Close
Current temperature in Boston - 62 °
BECOME A MEMBER
Get access to a personalized news feed, our newsletter and exclusive discounts on everything from shows to local restaurants, All for free.
Already a member? Sign in.
The Bay State Banner
BACK TO TOP
The Bay State Banner
POST AN AD SIGN IN

Trending Articles

Safeguarding summer: Boston’s initiatives for swim safety and water awareness

Celtics score big with two new standouts

Larry J’s BBQ Cafe: This Black-owned Boston business is spreading the gospel of barbecue

READ PRINT EDITION

The Juneteenth holiday is a stark reminder of how far we have to go

SENATOR EDWARD J. MARKEY and RAHSAAN HALL

Juneteenth marks our country’s second Independence Day. That fact in itself calls on us to remember, reflect, and recommit to the principles of our democracy – liberty and justice for all – but ones that we have never fully embodied. When the United States ordered the enforcement of the Emancipation Proclamation in Texas on June 19, 1865, it recommitted to its foundational principles of freedom and equal justice. In recognizing Juneteenth, we must also acknowledge that the fight for freedom did not end in 1865. Freedom must be redefined to include the dismantling of systemic barriers that continue to oppress Black Americans and still permeate our society.

We must continue advocating policies that move us towards racial equity and celebrate the victories our communities have struggled for. The United States stands at a crossroads, presented with a choice between upholding the values of freedom and justice for all, or discarding them.

Our history should serve as motivation and a guide toward a more just future. Nevertheless, extremist lawmakers across the country at various levels of government are taking aim at U.S. history and African American studies curricula, hoping we might mistake the brutality of American slavery and the freedom celebrated today. Their hope is to instill amnesia surrounding the historical trauma of savagery and injustice in America’s past that will deaden our sense for fairness in the present.

We must fight back against this erasure and a revisionist history. These deniers don’t seek to educate our country, they seek to desecrate our country. Defending Black history has never been more critical; schools across the United States would rather sanitize our history than heed its lessons. We must call these efforts what they are: radical attempts to weaken the resolve of those who seek justice. We need to allow children to learn in an environment that prepares them for the challenge of living in a democracy. This means confronting the harsh realities of when our government was the furthest thing from a democracy for Indigenous people, African Americans, and women. Some are uncomfortable when they encounter the facts of slavery. Juneteenth reminds us that the triumph of liberation came after the evil of that institution. Our kids deserve the full picture.   

Juneteenth is a celebration of African Americans securing freedom out of bondage, and reminds us we need not accept exploitation unchallenged, whether it be slavery or its legacy through the criminal legal system. And in a society where modern-day slavery is most exemplified in America’s prison system – which disproportionately affects Black and Brown communities in the United States with over incarceration – we must pay incarcerated workers a fair wage. We must do more than just limit prison pipelines and unnecessary punitive sentences – we must also treat incarcerated people with respect, fairness and dignity. When individuals are released from incarceration, the opportunities for employment are limited and the challenges to find jobs are numerous.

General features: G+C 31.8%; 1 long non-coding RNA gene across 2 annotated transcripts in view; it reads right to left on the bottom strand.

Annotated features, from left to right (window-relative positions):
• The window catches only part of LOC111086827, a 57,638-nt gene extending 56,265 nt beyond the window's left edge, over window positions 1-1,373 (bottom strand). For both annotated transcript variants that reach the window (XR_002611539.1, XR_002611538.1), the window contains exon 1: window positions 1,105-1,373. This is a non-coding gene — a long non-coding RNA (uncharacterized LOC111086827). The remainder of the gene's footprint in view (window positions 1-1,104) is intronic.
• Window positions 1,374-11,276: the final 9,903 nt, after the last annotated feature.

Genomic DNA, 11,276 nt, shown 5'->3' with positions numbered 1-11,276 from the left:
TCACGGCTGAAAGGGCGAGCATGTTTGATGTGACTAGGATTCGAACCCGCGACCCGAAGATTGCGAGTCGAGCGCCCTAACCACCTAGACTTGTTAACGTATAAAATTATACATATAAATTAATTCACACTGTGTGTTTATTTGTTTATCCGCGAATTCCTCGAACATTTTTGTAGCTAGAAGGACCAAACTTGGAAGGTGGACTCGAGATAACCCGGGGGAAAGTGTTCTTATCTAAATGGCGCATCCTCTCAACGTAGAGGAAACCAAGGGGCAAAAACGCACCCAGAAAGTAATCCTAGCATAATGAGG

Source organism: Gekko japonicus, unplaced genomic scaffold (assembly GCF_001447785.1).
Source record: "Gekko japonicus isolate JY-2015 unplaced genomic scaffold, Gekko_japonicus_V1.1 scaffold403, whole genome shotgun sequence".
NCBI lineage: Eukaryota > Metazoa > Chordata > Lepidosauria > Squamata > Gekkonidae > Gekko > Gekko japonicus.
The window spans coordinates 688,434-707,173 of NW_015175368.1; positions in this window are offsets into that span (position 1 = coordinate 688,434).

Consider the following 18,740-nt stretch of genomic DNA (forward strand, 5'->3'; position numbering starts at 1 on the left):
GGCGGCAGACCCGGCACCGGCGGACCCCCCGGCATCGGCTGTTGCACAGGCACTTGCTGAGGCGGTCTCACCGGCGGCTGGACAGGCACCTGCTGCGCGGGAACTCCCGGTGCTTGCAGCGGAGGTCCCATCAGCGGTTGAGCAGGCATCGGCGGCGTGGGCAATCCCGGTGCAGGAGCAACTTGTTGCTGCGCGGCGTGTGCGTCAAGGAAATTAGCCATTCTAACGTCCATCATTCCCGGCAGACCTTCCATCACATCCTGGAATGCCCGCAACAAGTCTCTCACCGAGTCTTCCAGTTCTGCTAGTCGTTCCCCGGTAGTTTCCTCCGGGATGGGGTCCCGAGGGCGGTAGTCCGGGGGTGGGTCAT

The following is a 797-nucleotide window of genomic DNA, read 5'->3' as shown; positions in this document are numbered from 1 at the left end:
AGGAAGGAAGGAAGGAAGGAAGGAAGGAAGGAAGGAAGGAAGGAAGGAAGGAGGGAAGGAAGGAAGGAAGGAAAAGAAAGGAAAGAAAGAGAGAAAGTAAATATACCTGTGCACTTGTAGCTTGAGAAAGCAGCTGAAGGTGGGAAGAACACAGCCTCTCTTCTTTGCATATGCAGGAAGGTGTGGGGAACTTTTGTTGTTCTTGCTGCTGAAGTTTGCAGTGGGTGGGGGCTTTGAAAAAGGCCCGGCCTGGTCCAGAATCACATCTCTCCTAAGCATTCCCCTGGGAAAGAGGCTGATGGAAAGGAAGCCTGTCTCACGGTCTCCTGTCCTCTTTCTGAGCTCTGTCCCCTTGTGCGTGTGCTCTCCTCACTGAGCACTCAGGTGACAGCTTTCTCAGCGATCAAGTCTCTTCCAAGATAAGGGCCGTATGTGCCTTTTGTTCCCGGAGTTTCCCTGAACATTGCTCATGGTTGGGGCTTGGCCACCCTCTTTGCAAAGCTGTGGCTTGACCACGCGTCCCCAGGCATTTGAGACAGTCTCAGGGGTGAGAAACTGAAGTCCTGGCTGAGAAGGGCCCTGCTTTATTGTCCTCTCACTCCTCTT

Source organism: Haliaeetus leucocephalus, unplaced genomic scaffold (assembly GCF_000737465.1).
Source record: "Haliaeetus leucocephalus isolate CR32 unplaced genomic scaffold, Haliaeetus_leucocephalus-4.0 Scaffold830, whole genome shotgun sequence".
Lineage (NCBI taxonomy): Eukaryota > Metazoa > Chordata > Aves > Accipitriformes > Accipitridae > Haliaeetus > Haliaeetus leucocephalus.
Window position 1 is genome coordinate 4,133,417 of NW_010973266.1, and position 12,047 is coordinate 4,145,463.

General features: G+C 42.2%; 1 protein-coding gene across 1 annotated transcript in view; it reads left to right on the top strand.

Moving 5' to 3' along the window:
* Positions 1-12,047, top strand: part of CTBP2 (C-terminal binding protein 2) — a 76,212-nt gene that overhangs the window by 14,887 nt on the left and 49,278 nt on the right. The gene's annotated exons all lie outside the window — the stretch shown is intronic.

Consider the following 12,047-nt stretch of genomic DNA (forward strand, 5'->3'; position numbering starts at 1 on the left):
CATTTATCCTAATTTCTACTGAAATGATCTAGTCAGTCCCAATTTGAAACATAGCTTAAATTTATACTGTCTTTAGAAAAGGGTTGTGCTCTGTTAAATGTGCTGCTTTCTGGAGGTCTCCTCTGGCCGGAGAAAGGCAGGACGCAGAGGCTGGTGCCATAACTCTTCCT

Ending the abuse of solitary confinement must happen – and like offering a fare wage to those inside and outside of the walls – will take partnership. America’s prisons and detention facilities over-rely on solitary confinement as a punitive measure, though it is really an extreme measure that disproportionately impacts Black incarcerated individuals.

When the first Juneteenth celebration occurred one hundred and fifty-eight years ago in Galveston, Texas, attendees – both Black and White – were filled with joy about their freedom, but also a giant shift in American society, the end of slavery. Since then, Juneteenth has continued to be a celebration of freedom and of community centered in backyard barbecues, churches, community centers and parks, including the long ongoing celebration in Roxbury at Franklin Park. 

Now, as a federal holiday, it is incumbent upon all Americans to truthfully acknowledge and understand our past and how it affects our present and our future. Our hope is that as all Americans continue to embrace the celebration, there must always be an acknowledgement of the injustices we as a nation and African Americans have overcome, and a commitment to how much further we need to go together. Making Juneteenth a federal holiday will not right all the wrongs of the past or fix what remains broken. But it is an important step. It is the truth of our history and the missing half of the story of our nation’s freedom and independence.

Senator Markey is the Senate co-author of the Juneteenth National Independence Day Act, legislation that President Biden signed into law making Juneteenth a federal holiday

Rahsaan Hall is the President and CEO of the Urban League of Eastern Massachusetts

juneteenth, opinion, Rahsaan Hall, Sen. Edward Markey